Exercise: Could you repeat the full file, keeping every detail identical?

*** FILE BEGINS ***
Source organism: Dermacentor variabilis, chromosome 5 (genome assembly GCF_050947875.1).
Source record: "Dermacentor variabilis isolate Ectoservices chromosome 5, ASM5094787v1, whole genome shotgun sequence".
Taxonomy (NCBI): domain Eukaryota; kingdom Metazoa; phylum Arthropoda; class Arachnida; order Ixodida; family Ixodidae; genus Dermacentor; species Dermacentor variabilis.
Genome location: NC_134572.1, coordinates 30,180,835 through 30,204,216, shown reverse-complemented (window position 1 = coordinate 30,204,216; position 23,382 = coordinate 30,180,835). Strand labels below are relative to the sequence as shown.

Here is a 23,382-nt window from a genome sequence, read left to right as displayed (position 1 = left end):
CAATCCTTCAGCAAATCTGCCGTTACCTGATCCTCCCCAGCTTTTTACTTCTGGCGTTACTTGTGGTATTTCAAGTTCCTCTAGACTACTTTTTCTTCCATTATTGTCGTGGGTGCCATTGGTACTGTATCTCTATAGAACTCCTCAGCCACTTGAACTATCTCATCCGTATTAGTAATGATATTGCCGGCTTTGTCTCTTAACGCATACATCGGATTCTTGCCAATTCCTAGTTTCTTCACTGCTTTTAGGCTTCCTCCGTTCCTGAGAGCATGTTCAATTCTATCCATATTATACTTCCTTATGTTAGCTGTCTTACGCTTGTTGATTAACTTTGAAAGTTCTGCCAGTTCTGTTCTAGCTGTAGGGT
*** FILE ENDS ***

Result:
Source organism: Dermacentor variabilis, chromosome 5 (genome assembly GCF_050947875.1).
Source record: "Dermacentor variabilis isolate Ectoservices chromosome 5, ASM5094787v1, whole genome shotgun sequence".
Taxonomy (NCBI): domain Eukaryota; kingdom Metazoa; phylum Arthropoda; class Arachnida; order Ixodida; family Ixodidae; genus Dermacentor; species Dermacentor variabilis.
Genome location: NC_134572.1, coordinates 30,180,835 through 30,204,216, shown reverse-complemented (window position 1 = coordinate 30,204,216; position 23,382 = coordinate 30,180,835). Strand labels below are relative to the sequence as shown.

Here is a 23,382-nt window from a genome sequence, read left to right as displayed (position 1 = left end):
CAATCCTTCAGCAAATCTGCCGTTACCTGATCCTCCCCAGCTTTTTACTTCTGGCGTTACTTGTGGTATTTCAAGTTCCTCTAGACTACTTTTTCTTCCATTATTGTCGTGGGTGCCATTGGTACTGTATCTCTATAGAACTCCTCAGCCACTTGAACTATCTCATCCGTATTAGTAATGATATTGCCGGCTTTGTCTCTTAACGCATACATCGGATTCTTGCCAATTCCTAGTTTCTTCACTGCTTTTAGGCTTCCTCCGTTCCTGAGAGCATGTTCAATTCTATCCATATTATACTTCCTTATGTTAGCTGTCTTACGCTTGTTGATTAACTTTGAAAGTTCTGCCAGTTCTGTTCTAGCTGTAGGGT